I've been involved in a few rules discussions in the past week or so. Normally, I try to avoid these at all costs, but I don't know what struck me this week to get into it. Most likely, it was the post on BoLS about trying to claim that you do not move a vehicle by pivot, measure, move.
I then got involved in discussions on Dakka, oh boy, then I remembered why I don't engage in rules arguments where the first tenet of the argument is:
*** The only correct answer is the one that can be shown via RaW. ***
The rest of this article has nothing to do with the argument on BoLS. I think that Caldera is exactly in the spirit of trying to play the game correctly by noting that something doesn't "look right", seems to violate some books rules, and expressing a valid opinion.
Likewise, detractors express theirs as well.
This is more directed at the people in the argument who keep saying, "but RaW, the rulebook doesn't say... support... prove... etc."
The purpose of this article is to describe why taking the RaW approach to arguing rules for Warhammer is inherently flawed.... by RaW of course!
Proposition #1: Arguing that something isn't "RaW" as a dismissal is an argument using a vacuous truth, one which can never be proven contrary. Why? Because you have set the bar for required evidence of proof above and beyond the tool which you will use to measure it.
Watch this hilarious episode of the Boondocks.... http://www.tv.com/shows/the-boondocks/the-trial-of-r-kelly-500038/
You can fast forward near the end where Riley takes the stand. The prosecution plays the Video of R. Kelly doing a crime, and then Riley starts to state "that ain't R Kelly" even though R. Kelly gives up his social security number, has his grandmother on the video, and on and on as part of the gag.
What's going on here? The person whom the prosecution is trying to convince is setting the bar for required evidence above and beyond what is actually provable. Thus, he is create a vacuous truth, a truth who can never be disproven.
Asking this rule book to prove something beyond a SHADOW OF A DOUBT is flawed at its core. You are asking that the book explicitly state the exact words you need in order to believe something true. The absurdity here is of course this is known to be impossible.
However, we can just then try to rest and say, "well if it isn't written down explicitly, it can't be accepted as truth."
Proposition #2: RaW places an absurd value on the writing within the rulebook. What, why? After all, in the rules discussion, the rulebook defines our Universe, so nothing else should be acceptable in terms of understanding the rules?
Do you want the rulebook to look like that?
You do if you want to use the rulebook's RaW as the only way to determine the correct answer to a rules question.
Truth is, we all know the rulebook itself isn't very technically written. Placing the value of a rules argument solely on if something does or does not exist in the RaW is fundamentally flawed because the book itself is not written to withstand such scrutiny.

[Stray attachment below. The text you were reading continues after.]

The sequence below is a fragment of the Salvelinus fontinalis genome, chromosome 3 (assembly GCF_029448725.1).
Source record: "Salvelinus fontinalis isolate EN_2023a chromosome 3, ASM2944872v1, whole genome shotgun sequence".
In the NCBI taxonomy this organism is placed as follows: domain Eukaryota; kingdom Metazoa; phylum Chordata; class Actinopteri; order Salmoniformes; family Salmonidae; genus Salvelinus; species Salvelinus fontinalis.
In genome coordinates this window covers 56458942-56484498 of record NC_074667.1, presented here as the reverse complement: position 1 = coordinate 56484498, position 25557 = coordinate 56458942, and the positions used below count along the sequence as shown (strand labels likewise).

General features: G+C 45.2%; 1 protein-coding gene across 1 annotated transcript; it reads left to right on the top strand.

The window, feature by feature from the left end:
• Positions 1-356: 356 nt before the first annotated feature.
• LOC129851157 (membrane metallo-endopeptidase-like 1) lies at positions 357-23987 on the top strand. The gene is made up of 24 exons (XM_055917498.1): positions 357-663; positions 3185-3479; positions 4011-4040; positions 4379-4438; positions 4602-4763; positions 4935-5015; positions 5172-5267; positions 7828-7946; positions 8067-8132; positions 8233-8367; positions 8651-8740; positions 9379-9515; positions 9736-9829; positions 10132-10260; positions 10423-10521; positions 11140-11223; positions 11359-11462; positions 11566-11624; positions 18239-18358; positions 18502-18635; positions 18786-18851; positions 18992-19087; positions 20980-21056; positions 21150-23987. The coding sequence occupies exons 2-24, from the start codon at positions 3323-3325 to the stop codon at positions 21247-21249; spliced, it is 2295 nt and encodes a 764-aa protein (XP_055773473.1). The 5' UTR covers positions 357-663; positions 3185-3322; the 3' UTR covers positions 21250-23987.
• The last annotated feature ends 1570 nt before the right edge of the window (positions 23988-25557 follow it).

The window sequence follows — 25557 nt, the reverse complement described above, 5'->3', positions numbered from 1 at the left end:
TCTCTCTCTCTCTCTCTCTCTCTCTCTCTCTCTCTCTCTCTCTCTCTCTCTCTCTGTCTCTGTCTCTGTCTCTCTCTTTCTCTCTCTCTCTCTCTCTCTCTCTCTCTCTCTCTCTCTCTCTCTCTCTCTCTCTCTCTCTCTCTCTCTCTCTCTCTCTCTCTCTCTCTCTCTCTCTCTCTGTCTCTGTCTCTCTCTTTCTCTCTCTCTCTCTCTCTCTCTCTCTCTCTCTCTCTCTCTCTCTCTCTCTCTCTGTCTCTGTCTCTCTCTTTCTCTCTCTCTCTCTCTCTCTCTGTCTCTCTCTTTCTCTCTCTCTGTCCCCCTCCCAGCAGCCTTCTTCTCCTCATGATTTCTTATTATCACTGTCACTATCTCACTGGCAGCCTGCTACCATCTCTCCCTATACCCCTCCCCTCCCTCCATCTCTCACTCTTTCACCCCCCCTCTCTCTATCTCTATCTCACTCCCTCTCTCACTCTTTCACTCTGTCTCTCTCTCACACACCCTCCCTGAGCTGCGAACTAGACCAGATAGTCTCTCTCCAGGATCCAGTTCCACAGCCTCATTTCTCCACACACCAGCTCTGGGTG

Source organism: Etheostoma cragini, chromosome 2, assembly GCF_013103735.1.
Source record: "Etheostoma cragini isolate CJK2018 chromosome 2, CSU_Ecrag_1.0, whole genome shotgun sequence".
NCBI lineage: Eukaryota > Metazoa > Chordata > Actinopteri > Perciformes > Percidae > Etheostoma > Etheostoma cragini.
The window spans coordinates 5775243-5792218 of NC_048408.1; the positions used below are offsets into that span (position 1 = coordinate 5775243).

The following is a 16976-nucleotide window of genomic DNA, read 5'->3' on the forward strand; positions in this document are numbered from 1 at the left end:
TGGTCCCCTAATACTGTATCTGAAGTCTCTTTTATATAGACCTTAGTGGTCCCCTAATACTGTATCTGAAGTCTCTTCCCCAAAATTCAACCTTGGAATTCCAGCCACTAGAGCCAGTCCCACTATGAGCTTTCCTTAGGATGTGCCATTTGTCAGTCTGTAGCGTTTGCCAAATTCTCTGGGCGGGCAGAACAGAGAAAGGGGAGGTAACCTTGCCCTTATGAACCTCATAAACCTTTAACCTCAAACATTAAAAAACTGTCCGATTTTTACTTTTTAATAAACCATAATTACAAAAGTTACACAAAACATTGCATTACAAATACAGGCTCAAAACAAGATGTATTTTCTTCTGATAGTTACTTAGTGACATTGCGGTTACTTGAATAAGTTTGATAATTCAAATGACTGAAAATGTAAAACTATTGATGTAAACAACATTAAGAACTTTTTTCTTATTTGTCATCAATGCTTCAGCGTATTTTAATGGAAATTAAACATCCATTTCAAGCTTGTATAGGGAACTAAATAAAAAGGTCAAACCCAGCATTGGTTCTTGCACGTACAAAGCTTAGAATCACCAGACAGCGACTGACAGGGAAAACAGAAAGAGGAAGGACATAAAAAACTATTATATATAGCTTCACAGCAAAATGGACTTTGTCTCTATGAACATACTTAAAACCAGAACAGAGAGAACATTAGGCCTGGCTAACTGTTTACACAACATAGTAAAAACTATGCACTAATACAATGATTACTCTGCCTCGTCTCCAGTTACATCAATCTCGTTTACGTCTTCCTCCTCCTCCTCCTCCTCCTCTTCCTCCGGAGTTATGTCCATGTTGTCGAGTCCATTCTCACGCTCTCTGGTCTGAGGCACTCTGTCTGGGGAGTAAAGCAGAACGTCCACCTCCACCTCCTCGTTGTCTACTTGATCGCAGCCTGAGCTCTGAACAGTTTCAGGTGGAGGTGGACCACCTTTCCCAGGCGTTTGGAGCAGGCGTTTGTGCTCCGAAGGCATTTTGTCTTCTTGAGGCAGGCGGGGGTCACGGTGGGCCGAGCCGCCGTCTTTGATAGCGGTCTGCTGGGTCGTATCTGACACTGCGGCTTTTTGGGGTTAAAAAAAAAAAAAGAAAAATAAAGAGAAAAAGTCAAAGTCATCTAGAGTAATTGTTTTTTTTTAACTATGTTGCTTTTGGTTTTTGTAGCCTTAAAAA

This is why we have a Supreme Court in the US, to interpret what is fundamentally flawed, the Law. Written as best as it can be, relying on it as "RaW" sometimes makes you right and sometimes makes you wrong.
The bottom line is, it's not the only path and relying on the written word alone is absurd.
Proposition #3: Demanding an RaW explanation is often an unwillingness to except proof by implication and proof by contradiction, usually because the rules lawyer in question doesn't understand them.
I'm not going to get all philosophical on you, but here's the quick definitions.
Proof By Implication: This is when something doesn't need to be explicitly stated but is rather implied by the existence of other evidence. (If you are into astronomy, this is basically the theory behind Dark Matter. You can't see it (RaW), but you know it's there based on the evidence provided by things around it. (Proof by Implication).
Point: I don't need the Rulebook to explicitly tell me that units move in a path, the existence of difficult terrain rules implies it. (this is in regards to arguments on BoLS)
Proof By Contradiction: I can show that you are not correct by coming up with a scenario which invalidates the assertion. With a Proof By Contradiction, I don't need to give you the right answer, I just need to show you that the answer you have given is wrong. The rulebook does not need to prove an assertion if I can disprove it using other rules.
*** The Bottom Line ***
The temple of "RaW" really needs to topple. It gets old.
You realize that by "RaW", the game of 40K is mostly unplayable. Why? Exactly because of Proposition #1 and Proposition #2. By "RaW", we are placing an unreasonable burden on a flawed document.
And no, I'm not arguing that everything should be ruled RaI.
What I'm stating is that using common sense, reasoning, and simple proof tools, are all acceptable ways to resolve a rules discussion. RaW is not the only way, and in fact, is probably the worst way to approach the discussion.